There’s a rare genius to staying forever in the lights. Kevin O’Leary possesses that talent to a degree few can match. O’Leary’s latest grab for the headlines, a lurch so cynically played it pains me to provide coverage, came during a recent episode of CBC’s The Lang O’Leary Exchange, where he celebrated an Oxfam report that the world’s richest 85 people had the combined wealth of the world’s 3.5-billion most impoverished.
“This is fantastic news”, said O’Leary, “Of course, I applaud it. What could be wrong with this?”
The Oxfam report titled “Working for the Few” states half the world’s wealth falls in the hands of 1 per cent of the population. Such a wealth disparity comes along with minor trifles such as crushing poverty, massive corruption and social upheaval. Tell the people of Europe that yet further evidence of famine and destitution across Africa is “a great thing,” to quote O’Leary.
“It inspires everybody to get some motivation to look up to the 1 per cent and say I want to become one of those people, I’m going to fight hard to get up to the top,” he said.
But of course that’s nonsense. O'Leary surely knows all too well that the absolute last thing that most developed nations are looking for is the world’s most marginalized billions fighting hard to “become one of those people.” He need only look at Lampedusa, the island off of the coast of Italy, where more than 30,000 Northern African refugees have fled in recent years in a bid to get a toehold in Europe. Countless migrants drowned en route, many more have been deported back to their countries of origin.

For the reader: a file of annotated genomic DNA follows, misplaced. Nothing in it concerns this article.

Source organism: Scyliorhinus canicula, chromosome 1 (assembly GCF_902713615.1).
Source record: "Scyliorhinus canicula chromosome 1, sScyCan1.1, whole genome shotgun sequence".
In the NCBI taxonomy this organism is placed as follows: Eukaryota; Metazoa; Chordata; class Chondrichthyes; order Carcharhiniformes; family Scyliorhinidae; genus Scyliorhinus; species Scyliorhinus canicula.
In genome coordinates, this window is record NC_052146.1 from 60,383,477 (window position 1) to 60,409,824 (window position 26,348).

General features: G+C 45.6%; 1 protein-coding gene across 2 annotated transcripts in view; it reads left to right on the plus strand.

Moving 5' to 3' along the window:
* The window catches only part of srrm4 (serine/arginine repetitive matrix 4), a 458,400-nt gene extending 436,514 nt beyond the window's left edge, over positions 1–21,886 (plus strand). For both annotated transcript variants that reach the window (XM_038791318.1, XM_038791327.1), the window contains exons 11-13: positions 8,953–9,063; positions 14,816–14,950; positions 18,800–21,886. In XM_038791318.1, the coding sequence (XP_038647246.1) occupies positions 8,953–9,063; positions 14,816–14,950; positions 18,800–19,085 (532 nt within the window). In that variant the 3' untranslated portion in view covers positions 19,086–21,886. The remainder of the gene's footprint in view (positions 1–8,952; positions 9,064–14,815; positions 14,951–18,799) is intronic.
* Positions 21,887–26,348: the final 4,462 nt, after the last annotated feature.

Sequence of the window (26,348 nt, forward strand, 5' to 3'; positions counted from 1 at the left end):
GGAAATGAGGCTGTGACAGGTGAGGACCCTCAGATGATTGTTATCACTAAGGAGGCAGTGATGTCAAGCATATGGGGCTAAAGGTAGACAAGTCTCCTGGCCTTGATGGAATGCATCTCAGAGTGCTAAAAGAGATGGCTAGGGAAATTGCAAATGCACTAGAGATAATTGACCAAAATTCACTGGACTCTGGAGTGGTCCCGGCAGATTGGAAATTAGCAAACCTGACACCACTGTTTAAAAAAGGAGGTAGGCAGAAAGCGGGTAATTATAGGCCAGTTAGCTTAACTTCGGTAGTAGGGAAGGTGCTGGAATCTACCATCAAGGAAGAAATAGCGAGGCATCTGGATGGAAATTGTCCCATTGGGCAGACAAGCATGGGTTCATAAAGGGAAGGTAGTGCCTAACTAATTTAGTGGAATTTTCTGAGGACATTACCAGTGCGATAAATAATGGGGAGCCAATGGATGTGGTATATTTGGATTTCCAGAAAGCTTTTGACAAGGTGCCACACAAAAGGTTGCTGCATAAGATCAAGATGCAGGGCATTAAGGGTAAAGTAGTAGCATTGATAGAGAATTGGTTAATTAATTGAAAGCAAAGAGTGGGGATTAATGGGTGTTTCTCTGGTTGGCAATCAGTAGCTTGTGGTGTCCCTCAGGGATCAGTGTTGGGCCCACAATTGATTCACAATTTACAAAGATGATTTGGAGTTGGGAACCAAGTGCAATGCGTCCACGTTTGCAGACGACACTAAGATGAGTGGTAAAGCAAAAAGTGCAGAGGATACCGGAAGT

Those are the intensely motivated of whom O’Leary speaks so glowingly. Of course, he’s not interested in immigration issues much less squalid refugee camps. Nor, I suspect, is he particularly keen to see wealth in any form shared more equally. O’Leary is in it to see his name in the headlines, seemingly regardless of the issue, the implications, or how he looks in the process.